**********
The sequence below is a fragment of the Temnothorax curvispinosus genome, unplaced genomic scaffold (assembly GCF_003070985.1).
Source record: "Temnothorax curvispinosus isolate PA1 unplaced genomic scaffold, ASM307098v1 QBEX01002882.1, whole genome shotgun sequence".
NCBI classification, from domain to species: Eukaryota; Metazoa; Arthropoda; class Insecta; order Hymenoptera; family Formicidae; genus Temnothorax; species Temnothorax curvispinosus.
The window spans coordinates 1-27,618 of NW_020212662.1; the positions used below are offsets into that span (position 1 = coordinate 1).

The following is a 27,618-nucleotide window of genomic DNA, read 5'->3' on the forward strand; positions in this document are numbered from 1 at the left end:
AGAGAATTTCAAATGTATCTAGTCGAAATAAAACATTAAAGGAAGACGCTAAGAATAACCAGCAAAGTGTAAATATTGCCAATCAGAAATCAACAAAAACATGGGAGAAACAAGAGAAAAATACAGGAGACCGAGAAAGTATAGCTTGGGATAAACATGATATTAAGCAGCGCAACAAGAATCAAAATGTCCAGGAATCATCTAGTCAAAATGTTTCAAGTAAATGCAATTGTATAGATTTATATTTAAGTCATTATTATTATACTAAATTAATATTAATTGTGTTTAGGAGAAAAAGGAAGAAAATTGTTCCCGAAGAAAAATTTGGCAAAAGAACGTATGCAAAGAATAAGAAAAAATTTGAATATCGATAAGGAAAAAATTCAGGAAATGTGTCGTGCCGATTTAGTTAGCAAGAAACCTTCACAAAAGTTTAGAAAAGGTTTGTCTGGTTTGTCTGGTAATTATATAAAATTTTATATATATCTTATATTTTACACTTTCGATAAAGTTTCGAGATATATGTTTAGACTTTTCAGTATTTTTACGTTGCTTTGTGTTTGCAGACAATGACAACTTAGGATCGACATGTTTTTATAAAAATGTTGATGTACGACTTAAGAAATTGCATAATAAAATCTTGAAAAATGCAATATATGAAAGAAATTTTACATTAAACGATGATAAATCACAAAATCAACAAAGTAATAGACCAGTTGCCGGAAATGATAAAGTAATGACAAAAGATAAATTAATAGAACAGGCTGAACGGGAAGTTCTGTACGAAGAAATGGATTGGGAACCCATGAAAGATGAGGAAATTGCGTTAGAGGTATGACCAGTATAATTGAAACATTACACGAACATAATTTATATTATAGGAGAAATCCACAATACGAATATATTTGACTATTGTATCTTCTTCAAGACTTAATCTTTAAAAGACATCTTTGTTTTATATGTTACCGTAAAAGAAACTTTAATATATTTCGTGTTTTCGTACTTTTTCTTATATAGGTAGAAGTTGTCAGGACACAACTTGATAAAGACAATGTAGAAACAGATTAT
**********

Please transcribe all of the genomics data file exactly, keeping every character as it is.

The sequence below is a fragment of the Temnothorax curvispinosus genome, unplaced genomic scaffold (assembly GCF_003070985.1).
Source record: "Temnothorax curvispinosus isolate PA1 unplaced genomic scaffold, ASM307098v1 QBEX01002882.1, whole genome shotgun sequence".
NCBI classification, from domain to species: Eukaryota; Metazoa; Arthropoda; class Insecta; order Hymenoptera; family Formicidae; genus Temnothorax; species Temnothorax curvispinosus.
The window spans coordinates 1-27,618 of NW_020212662.1; the positions used below are offsets into that span (position 1 = coordinate 1).

The following is a 27,618-nucleotide window of genomic DNA, read 5'->3' on the forward strand; positions in this document are numbered from 1 at the left end:
AGAGAATTTCAAATGTATCTAGTCGAAATAAAACATTAAAGGAAGACGCTAAGAATAACCAGCAAAGTGTAAATATTGCCAATCAGAAATCAACAAAAACATGGGAGAAACAAGAGAAAAATACAGGAGACCGAGAAAGTATAGCTTGGGATAAACATGATATTAAGCAGCGCAACAAGAATCAAAATGTCCAGGAATCATCTAGTCAAAATGTTTCAAGTAAATGCAATTGTATAGATTTATATTTAAGTCATTATTATTATACTAAATTAATATTAATTGTGTTTAGGAGAAAAAGGAAGAAAATTGTTCCCGAAGAAAAATTTGGCAAAAGAACGTATGCAAAGAATAAGAAAAAATTTGAATATCGATAAGGAAAAAATTCAGGAAATGTGTCGTGCCGATTTAGTTAGCAAGAAACCTTCACAAAAGTTTAGAAAAGGTTTGTCTGGTTTGTCTGGTAATTATATAAAATTTTATATATATCTTATATTTTACACTTTCGATAAAGTTTCGAGATATATGTTTAGACTTTTCAGTATTTTTACGTTGCTTTGTGTTTGCAGACAATGACAACTTAGGATCGACATGTTTTTATAAAAATGTTGATGTACGACTTAAGAAATTGCATAATAAAATCTTGAAAAATGCAATATATGAAAGAAATTTTACATTAAACGATGATAAATCACAAAATCAACAAAGTAATAGACCAGTTGCCGGAAATGATAAAGTAATGACAAAAGATAAATTAATAGAACAGGCTGAACGGGAAGTTCTGTACGAAGAAATGGATTGGGAACCCATGAAAGATGAGGAAATTGCGTTAGAGGTATGACCAGTATAATTGAAACATTACACGAACATAATTTATATTATAGGAGAAATCCACAATACGAATATATTTGACTATTGTATCTTCTTCAAGACTTAATCTTTAAAAGACATCTTTGTTTTATATGTTACCGTAAAAGAAACTTTAATATATTTCGTGTTTTCGTACTTTTTCTTATATAGGTAGAAGTTGTCAGGACACAACTTGATAAAGACAATGTAGAAACAGATTAT